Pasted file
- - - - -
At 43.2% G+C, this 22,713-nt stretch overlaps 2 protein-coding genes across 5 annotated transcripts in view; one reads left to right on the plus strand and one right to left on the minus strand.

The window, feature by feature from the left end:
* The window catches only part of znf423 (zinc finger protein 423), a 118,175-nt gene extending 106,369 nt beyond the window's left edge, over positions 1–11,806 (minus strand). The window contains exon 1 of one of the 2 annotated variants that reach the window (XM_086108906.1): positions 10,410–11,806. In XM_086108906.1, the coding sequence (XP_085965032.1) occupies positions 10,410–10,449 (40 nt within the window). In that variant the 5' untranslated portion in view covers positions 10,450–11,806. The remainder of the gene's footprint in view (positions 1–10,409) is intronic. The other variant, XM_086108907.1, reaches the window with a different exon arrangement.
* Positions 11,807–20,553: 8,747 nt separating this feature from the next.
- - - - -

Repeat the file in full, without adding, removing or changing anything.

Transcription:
At 43.2% G+C, this 22,713-nt stretch overlaps 2 protein-coding genes across 5 annotated transcripts in view; one reads left to right on the plus strand and one right to left on the minus strand.

The window, feature by feature from the left end:
* The window catches only part of znf423 (zinc finger protein 423), a 118,175-nt gene extending 106,369 nt beyond the window's left edge, over positions 1–11,806 (minus strand). The window contains exon 1 of one of the 2 annotated variants that reach the window (XM_086108906.1): positions 10,410–11,806. In XM_086108906.1, the coding sequence (XP_085965032.1) occupies positions 10,410–10,449 (40 nt within the window). In that variant the 5' untranslated portion in view covers positions 10,450–11,806. The remainder of the gene's footprint in view (positions 1–10,409) is intronic. The other variant, XM_086108907.1, reaches the window with a different exon arrangement.
* Positions 11,807–20,553: 8,747 nt separating this feature from the next.